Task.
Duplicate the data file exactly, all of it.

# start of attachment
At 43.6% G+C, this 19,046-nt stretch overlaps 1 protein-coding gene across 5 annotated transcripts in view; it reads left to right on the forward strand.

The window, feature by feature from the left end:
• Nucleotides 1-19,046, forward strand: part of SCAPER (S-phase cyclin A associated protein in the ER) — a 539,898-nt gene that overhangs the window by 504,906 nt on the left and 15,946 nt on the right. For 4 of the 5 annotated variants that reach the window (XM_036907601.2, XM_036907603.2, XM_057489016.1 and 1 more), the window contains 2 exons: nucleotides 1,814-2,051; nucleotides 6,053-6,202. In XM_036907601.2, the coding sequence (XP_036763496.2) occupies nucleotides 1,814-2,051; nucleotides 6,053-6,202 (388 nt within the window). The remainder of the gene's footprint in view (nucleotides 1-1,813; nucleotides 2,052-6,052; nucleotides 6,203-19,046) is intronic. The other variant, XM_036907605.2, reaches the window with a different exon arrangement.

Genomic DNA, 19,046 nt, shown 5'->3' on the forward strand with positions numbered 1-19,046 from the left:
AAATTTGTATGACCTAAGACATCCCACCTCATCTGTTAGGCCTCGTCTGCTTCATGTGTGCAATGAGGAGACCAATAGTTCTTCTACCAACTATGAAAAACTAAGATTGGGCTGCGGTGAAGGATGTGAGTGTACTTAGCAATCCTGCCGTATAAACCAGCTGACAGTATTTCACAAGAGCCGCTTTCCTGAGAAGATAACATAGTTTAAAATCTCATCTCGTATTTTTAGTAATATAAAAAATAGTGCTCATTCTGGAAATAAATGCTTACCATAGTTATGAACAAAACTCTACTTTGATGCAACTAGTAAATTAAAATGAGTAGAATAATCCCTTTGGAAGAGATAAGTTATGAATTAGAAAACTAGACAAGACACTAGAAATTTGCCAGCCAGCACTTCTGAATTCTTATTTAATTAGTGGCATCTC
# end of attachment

At 43.6% G+C, this 19,046-nt stretch overlaps 1 protein-coding gene across 5 annotated transcripts in view; it reads left to right on the forward strand.

The window, feature by feature from the left end:
• Nucleotides 1-19,046, forward strand: part of SCAPER (S-phase cyclin A associated protein in the ER) — a 539,898-nt gene that overhangs the window by 504,906 nt on the left and 15,946 nt on the right. For 4 of the 5 annotated variants that reach the window (XM_036907601.2, XM_036907603.2, XM_057489016.1 and 1 more), the window contains 2 exons: nucleotides 1,814-2,051; nucleotides 6,053-6,202. In XM_036907601.2, the coding sequence (XP_036763496.2) occupies nucleotides 1,814-2,051; nucleotides 6,053-6,202 (388 nt within the window). The remainder of the gene's footprint in view (nucleotides 1-1,813; nucleotides 2,052-6,052; nucleotides 6,203-19,046) is intronic. The other variant, XM_036907605.2, reaches the window with a different exon arrangement.

Genomic DNA, 19,046 nt, shown 5'->3' on the forward strand with positions numbered 1-19,046 from the left:
AAATTTGTATGACCTAAGACATCCCACCTCATCTGTTAGGCCTCGTCTGCTTCATGTGTGCAATGAGGAGACCAATAGTTCTTCTACCAACTATGAAAAACTAAGATTGGGCTGCGGTGAAGGATGTGAGTGTACTTAGCAATCCTGCCGTATAAACCAGCTGACAGTATTTCACAAGAGCCGCTTTCCTGAGAAGATAACATAGTTTAAAATCTCATCTCGTATTTTTAGTAATATAAAAAATAGTGCTCATTCTGGAAATAAATGCTTACCATAGTTATGAACAAAACTCTACTTTGATGCAACTAGTAAATTAAAATGAGTAGAATAATCCCTTTGGAAGAGATAAGTTATGAATTAGAAAACTAGACAAGACACTAGAAATTTGCCAGCCAGCACTTCTGAATTCTTATTTAATTAGTGGCATCTC